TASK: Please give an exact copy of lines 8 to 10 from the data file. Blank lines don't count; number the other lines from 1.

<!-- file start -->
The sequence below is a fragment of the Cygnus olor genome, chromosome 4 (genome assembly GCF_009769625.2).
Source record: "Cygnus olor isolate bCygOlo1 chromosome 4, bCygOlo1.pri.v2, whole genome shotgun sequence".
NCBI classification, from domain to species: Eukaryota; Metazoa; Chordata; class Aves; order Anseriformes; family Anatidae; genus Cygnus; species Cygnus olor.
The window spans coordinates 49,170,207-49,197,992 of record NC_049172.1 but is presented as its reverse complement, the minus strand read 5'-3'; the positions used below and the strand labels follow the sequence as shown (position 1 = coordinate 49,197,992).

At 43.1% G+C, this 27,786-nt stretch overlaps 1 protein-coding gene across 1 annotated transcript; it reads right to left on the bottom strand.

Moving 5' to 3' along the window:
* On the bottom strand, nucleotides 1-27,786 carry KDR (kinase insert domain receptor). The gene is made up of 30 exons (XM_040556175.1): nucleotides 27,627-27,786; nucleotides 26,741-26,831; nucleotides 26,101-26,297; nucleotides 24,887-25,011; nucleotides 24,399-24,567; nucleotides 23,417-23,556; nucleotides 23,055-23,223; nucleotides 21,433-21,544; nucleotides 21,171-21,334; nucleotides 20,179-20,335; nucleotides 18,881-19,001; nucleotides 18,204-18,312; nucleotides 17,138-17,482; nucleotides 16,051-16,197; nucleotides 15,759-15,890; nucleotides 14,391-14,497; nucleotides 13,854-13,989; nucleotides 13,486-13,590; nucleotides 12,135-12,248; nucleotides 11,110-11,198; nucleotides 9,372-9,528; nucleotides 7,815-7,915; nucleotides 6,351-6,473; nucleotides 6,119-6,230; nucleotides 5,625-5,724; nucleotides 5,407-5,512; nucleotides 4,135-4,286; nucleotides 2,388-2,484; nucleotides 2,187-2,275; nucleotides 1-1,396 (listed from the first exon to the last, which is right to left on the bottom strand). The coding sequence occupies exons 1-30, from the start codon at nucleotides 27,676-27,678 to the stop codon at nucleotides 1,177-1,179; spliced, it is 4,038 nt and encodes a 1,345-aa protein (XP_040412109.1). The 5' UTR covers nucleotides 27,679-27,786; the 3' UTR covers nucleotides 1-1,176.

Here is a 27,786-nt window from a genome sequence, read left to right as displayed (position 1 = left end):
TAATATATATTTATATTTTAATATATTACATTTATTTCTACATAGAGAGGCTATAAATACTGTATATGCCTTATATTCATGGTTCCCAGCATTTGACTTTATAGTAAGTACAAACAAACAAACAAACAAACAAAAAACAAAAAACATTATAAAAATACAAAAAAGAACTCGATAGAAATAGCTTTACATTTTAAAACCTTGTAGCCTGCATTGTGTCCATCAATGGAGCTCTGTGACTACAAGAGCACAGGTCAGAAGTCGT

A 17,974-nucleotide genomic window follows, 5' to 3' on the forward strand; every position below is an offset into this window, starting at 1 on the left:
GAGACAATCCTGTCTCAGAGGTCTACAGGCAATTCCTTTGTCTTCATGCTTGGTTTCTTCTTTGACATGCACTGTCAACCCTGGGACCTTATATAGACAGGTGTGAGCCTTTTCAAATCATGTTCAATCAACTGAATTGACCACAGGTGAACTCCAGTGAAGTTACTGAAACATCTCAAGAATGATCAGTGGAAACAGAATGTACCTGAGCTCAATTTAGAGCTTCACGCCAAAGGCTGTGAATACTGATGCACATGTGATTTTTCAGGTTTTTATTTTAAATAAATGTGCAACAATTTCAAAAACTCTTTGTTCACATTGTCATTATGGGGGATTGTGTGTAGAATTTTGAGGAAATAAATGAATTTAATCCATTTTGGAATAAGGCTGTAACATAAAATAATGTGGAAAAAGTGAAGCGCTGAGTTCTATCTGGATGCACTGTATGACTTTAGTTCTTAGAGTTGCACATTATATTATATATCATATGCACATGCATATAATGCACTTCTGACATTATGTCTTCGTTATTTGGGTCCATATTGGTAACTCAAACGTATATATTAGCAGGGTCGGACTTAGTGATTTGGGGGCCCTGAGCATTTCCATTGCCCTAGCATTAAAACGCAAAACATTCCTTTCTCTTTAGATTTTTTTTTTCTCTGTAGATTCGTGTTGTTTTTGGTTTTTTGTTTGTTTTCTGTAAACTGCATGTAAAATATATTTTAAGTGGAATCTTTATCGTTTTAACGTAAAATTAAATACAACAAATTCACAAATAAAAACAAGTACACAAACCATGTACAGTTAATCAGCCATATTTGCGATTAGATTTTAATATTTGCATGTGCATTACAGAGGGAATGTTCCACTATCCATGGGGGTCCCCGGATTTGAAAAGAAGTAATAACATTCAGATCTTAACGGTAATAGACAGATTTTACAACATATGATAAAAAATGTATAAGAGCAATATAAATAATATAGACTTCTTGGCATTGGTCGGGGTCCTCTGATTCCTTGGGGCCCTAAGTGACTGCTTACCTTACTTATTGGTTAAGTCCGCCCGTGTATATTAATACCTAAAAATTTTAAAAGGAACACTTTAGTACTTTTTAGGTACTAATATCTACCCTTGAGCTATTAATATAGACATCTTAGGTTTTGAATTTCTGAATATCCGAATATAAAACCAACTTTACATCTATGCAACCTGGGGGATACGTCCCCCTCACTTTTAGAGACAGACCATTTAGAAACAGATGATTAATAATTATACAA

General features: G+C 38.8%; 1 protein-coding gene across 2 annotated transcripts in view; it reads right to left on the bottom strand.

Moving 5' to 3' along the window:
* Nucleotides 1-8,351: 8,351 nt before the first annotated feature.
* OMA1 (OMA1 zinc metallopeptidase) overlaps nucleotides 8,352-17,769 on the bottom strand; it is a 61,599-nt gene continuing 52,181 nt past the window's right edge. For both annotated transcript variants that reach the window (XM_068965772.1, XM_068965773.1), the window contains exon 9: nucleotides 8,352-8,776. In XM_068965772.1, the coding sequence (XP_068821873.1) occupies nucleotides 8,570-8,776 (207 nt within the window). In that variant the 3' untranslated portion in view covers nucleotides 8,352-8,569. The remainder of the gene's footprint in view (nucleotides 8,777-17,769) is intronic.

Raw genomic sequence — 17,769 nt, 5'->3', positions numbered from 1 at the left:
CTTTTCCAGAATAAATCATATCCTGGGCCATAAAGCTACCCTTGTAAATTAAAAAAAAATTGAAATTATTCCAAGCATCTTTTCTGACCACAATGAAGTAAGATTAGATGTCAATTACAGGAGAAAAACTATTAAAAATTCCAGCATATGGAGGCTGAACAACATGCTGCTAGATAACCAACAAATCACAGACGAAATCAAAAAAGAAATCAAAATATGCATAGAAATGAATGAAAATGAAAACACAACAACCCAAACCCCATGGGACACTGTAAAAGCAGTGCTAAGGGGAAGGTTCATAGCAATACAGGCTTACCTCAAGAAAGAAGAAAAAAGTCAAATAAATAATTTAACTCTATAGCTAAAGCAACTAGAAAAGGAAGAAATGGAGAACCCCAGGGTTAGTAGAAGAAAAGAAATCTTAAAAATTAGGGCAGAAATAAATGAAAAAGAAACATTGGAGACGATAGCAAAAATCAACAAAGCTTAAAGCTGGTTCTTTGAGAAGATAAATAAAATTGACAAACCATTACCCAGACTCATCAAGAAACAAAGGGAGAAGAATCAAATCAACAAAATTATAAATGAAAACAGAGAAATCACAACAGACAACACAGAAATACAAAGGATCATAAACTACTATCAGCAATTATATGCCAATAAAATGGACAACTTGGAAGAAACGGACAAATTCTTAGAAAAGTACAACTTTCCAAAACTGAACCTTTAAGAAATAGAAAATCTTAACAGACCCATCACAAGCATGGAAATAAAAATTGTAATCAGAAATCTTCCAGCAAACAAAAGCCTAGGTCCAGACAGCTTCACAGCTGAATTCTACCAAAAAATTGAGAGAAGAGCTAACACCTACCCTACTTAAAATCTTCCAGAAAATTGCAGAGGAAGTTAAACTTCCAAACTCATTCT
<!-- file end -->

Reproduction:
Here is a 27,786-nt window from a genome sequence, read left to right as displayed (position 1 = left end):
TAATATATATTTATATTTTAATATATTACATTTATTTCTACATAGAGAGGCTATAAATACTGTATATGCCTTATATTCATGGTTCCCAGCATTTGACTTTATAGTAAGTACAAACAAACAAACAAACAAACAAAAAACAAAAAACATTATAAAAATACAAAAAAGAACTCGATAGAAATAGCTTTACATTTTAAAACCTTGTAGCCTGCATTGTGTCCATCAATGGAGCTCTGTGACTACAAGAGCACAGGTCAGAAGTCGT

A 17,974-nucleotide genomic window follows, 5' to 3' on the forward strand; every position below is an offset into this window, starting at 1 on the left: